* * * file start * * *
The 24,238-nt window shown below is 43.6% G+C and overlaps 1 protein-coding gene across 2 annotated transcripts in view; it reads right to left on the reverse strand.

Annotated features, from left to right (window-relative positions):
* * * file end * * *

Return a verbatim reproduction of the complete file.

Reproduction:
The 24,238-nt window shown below is 43.6% G+C and overlaps 1 protein-coding gene across 2 annotated transcripts in view; it reads right to left on the reverse strand.

Annotated features, from left to right (window-relative positions):